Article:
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Seventy metal books, found 5 years ago in a cave in Jordan, reported now

From the Mail Online 30 March 2011

For scholars of faith and history, it is a treasure trove too precious for price.

This ancient collection of 70 tiny books, their lead pages bound with wire, could unlock some of the secrets of the earliest days of Christianity. Academics are divided as to their authenticity but say that if verified, they could prove as pivotal as the discovery of the Dead Sea Scrolls in 1947. 

The books were discovered five years ago in a cave in a remote part of Jordan to which Christian refugees are known to have fled after the fall of Jerusalem in 70AD. Important documents from the same period have previously been found there. Initial metallurgical tests indicate that some of the books could date from the first century AD.

* Read more of 

'Could this be the biggest find since the Dead Sea Scrolls? Seventy metal books found in cave in Jordan could change our view of Biblical history' at:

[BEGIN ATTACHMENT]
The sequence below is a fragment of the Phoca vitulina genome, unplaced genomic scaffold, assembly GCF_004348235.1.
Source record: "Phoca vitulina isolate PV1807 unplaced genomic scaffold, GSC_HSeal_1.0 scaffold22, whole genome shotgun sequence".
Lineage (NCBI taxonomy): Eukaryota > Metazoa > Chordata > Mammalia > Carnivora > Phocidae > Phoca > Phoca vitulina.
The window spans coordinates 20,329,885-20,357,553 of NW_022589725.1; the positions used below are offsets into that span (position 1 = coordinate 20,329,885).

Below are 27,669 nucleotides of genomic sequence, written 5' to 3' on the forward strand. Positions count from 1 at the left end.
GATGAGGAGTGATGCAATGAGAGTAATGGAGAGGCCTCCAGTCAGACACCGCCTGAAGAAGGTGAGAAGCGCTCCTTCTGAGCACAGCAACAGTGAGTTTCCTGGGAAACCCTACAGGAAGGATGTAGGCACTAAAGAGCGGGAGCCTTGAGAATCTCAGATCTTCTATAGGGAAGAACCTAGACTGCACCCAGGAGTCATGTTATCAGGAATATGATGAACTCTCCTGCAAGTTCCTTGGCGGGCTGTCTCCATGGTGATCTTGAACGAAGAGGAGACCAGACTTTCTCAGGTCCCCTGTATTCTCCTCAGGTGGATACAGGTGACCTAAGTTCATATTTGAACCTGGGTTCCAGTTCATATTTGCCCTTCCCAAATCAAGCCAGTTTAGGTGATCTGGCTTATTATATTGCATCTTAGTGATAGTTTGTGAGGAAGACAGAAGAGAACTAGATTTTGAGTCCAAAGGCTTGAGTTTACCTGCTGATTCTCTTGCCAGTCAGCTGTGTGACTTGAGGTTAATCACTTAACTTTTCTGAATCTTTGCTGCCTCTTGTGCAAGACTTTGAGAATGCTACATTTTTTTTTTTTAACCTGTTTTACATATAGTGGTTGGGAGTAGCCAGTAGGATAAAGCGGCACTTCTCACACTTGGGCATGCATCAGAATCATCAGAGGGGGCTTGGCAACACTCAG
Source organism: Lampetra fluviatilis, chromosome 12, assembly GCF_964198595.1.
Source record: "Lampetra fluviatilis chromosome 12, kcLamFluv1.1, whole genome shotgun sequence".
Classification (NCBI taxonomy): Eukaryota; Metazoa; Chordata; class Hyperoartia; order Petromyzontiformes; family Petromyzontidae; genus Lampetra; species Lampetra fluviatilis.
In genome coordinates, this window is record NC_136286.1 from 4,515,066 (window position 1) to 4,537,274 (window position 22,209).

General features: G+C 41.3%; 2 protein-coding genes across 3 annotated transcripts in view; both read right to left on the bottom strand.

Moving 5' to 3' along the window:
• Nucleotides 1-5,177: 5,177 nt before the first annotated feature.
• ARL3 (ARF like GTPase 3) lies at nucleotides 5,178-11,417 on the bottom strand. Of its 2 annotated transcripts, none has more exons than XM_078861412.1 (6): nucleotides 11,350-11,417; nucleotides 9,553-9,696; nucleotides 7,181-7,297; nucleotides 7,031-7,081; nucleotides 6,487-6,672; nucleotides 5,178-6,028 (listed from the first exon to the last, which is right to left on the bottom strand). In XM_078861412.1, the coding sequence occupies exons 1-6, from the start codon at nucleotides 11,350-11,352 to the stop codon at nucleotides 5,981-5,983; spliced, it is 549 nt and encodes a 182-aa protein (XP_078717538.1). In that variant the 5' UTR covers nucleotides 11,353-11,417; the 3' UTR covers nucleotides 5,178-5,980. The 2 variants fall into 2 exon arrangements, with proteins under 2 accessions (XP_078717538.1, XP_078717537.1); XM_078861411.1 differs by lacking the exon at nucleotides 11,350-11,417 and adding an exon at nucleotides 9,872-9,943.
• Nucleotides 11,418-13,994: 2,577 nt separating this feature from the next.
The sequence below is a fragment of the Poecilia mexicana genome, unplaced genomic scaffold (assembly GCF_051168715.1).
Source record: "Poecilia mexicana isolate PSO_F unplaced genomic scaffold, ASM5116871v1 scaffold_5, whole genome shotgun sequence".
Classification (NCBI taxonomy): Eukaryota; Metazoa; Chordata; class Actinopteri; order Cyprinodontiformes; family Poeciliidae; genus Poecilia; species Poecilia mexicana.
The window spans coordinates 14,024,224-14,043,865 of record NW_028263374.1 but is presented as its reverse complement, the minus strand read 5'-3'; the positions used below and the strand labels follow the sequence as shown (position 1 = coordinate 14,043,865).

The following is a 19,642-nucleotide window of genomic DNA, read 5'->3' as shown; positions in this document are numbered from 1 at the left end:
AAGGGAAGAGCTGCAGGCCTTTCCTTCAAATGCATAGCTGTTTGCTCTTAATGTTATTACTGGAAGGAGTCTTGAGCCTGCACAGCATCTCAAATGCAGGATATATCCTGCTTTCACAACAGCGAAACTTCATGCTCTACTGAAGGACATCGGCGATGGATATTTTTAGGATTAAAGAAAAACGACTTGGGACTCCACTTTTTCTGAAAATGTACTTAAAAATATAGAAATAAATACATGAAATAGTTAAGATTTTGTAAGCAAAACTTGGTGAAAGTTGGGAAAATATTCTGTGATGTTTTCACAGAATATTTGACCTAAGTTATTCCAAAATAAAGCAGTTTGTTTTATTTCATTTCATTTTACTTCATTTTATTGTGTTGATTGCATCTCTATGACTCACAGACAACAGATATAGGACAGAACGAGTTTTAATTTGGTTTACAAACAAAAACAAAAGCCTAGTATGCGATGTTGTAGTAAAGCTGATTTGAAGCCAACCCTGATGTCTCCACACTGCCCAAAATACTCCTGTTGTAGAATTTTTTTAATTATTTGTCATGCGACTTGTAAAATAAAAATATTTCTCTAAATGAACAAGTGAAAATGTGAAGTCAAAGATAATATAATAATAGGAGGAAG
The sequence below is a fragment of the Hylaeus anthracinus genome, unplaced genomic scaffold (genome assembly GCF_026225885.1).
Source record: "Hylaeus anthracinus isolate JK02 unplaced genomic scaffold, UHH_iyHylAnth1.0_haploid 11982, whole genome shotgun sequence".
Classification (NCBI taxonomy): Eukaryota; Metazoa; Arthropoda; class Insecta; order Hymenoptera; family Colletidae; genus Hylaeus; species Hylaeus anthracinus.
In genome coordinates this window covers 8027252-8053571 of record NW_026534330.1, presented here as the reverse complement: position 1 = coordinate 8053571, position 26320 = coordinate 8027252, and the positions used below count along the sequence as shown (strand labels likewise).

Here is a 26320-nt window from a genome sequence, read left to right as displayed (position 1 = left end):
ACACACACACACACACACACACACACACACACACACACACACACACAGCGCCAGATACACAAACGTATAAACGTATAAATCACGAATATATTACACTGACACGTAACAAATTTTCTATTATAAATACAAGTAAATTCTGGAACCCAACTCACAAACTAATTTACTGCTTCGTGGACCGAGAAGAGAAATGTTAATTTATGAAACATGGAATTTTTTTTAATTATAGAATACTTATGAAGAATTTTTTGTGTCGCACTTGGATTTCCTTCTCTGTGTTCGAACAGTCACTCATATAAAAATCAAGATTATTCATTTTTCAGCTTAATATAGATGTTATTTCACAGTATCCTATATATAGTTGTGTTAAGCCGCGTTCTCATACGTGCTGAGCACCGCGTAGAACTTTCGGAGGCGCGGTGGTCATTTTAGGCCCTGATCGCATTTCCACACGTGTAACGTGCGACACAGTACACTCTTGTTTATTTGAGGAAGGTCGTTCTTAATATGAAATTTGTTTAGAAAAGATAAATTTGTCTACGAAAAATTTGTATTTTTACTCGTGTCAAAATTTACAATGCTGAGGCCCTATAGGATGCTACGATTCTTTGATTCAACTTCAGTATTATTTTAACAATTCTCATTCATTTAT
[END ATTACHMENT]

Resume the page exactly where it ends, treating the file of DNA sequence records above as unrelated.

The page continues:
* See also BBC NEWS's Robert Pigott's 

'Jordan battles to regain 'priceless' Christian relics' of 29 March at:

* and Wikipedia's 

'Jordan Lead Codices' of 31 March at:

This site continues to be updated and refined

* and David Meadows' & Rogueclaccisism's 

'Lead Codices Silliness' of 30 March at:

* as well as perhaps the earliest of the skeptical blogs, Jim West's & Zwinglius Redivivus' 

'Secret Writings About the Last Years of Jesus?' of 21 March at:


* which are all derived, in some way, from perhaps the earliest of all the references to the tablet-books, The Jewish Chronicle Online's Simon Rocker of 3 March, titled: 

'Heavy metal secrets from a Mid-East cave' at:

* However Daniel O. McClennan's 'Peter Thonemann on the Lead Codices' 

of 31 March, attempts to carefully show how the codices 'are forgeries executed in the last 50 years' at:

Of interest is that McClennan's blog updates and thus includes a range of up-to-date responses to his initial post

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Click the image for a view of: One of the metal tablets, Photo: David Elkington/Rex Features
One of the metal tablets, Photo: David Elkington/Rex Features


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